Switching back to iCloud

Every now and then I get the itch to switch my contacts and calendaring back to iCloud. I was using iCloud for contacts and calendaring a while back, but decided to switch to Google because:

  • I trust Google’s sync expertise a lot more.
  • If I ever decide to switch to Android or get a secondary phone, it’s easy to keep my contacts and calendars in sync. China’s Xiaomi is a constant source of temptation.

But with OS X Yosemite and iOS 8 just around the corner, I guess I’ve been given enough incentive to switch back. Some of the reasons that made me decide to switch back include:

  • I want to see how well Apple’s devices are services work together in 2014.
  • My contacts/calendar sync with Google on iOS was getting messy, it was time to clean up, so it was a good time as any to migrate.
  • While I’m not a serious privacy buff, I have been increasingly frustrated with Google and Facebook’s privacy policies.

While doing that (and performing a hard reset on my iPhone), I decided to go one step further and switch back from Wunderlist and Simplenote to Apple’s Reminders and Notes respectively. Switching from Simplenote was particularly sad since I really love it as a product and the sync totally beats Apple’s implementation hands down, but I’m going to soldier ahead at least until I’ve had a good few months with iOS 8 later this year and review it.

Let’s see how things go.


Day One


I was reading a post on Brian Gardner’s blog and suddenly had the urge to blog about Day One. No, I can’t really explain why.

I’ve never been a big fan of journaling for reasons that include:

  • Why would I want to read my own musings?
  • If I actually wrote my private thoughts, I’m always worried that someone would eventually read it. If I don’t write my honest and private thoughts, then why bother?
  • Having the discipline to write in a journal daily.

But then again, I’m a sucker for apps, and the Day One iOS app has been winning quite a few awards, including the title of the 2012 Mac App of the Year. No easy feat.

The app is also currently being sold on a 40% discount, and I’m cheap, so there is that.

I had previously tried to journal from within Evernote, but as I’m unable to password-protect individual notebooks within Evernote, I don’t feel like my journal entries would be getting enough privacy there.

I wasn’t confident of keeping up the habit, but after using it steadily for over a week, all I can say is that I’m very satisfied with it. The fact that it’s designed for journaling works great for me. I’m able to enter multiple bite-sized entries daily, based on certain events or thoughts that I’m thinking.

Surprisingly I also received a nice comment on my old blog. Going through my post three years ago was strange, but it was also rather insightful, giving me a glimpse as to my thoughts back then. It further reaffirmed my hunch that I should continue to journal.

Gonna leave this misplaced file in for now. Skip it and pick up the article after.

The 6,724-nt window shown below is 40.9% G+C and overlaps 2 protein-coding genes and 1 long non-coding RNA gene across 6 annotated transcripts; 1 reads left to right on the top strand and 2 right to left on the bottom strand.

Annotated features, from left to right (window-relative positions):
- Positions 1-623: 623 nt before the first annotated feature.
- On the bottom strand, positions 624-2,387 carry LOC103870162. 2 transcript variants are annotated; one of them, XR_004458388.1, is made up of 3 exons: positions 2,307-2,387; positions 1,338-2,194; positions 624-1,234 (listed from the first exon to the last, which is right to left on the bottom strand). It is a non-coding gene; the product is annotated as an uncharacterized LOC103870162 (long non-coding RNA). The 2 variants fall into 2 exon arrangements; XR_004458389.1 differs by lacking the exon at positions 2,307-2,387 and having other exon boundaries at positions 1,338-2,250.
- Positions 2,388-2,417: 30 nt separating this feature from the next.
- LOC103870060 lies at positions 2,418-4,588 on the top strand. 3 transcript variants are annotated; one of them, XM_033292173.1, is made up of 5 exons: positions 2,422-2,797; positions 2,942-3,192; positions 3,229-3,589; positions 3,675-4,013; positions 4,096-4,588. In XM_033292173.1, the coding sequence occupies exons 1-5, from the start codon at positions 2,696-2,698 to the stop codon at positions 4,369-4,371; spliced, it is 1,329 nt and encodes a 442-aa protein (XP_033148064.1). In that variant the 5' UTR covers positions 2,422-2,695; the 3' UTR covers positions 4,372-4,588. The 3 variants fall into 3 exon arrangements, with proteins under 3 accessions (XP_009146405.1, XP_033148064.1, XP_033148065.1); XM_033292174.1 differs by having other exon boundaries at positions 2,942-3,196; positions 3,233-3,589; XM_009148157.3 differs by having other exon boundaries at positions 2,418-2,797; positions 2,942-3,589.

I’ve recently been reading Steven Aquino’s experiences with Day One, and it’s a pretty interesting read, which isn’t surprising, since his blog is pretty awesome. Check out his posts on Day One here, here, and here.

What else can I say? Get Day One. Start journaling.

Apple Evernote Tech

DocScanner For iOS: My Portable Scanner

I love scanning stuff

I’m a big fan of scanning things in order to reduce clutter. Some might argue that I’m merely converting physical clutter into digital clutter, but that’s a debate for another day. I’ve tried various methods to always have a portable scanner with me, including getting a non-branded version of the IRIScan Book 2. In the end, I always settled with using my iPhone’s camera for taking quick photos of stuff, and keeping the documents that needed to be scanned by an actual scanner until I got to my fiancée’s house, which had a Canon MX 426 multifunction printer.

Apple Doodles MadeWithPaper Tech

Switching between apps on the iPhone

It can't be that hard
It can’t be that hard

I’m not an designer, but I’m always curious why Apple doesn’t make a better way to switch between apps on the iPhone. Double-tapping the home button to bring up the app switcher tends to wear out the home button pretty quick.

Apple Tech

The Best Tablet Out There (Q4 2012)

Which tablet should I buy?
Which tablet should I buy?

I rarely blog, but nowadays when I do, it’s to write down an answer to a question that people tend to ask me, so that I don’t have to keep re-typing my answer, and can point people to this post instead. It’s amazing how much effort a lazy person can put into getting out of tedious work.

Anyways, I’ve got a few friends and relatives asking me which tablet should they get. As always, I never like to give a straight answer for this, as a proper answer would involve many factors, such as their budget, usage patterns etc. I’ve listed some of the key points below that will hopefully help whoever is reading this can purchase the right tablet. I strongly disagree with people who like to recommend someone product X without asking how they intend to use it. How comfortable would you be if you went to your doctor and asked (without being examined) if you should take medication, and his answer is that you should take 2 aspirins every hour?

So let’s get started. Here are a few factors that I think you should consider before purchasing your tablet: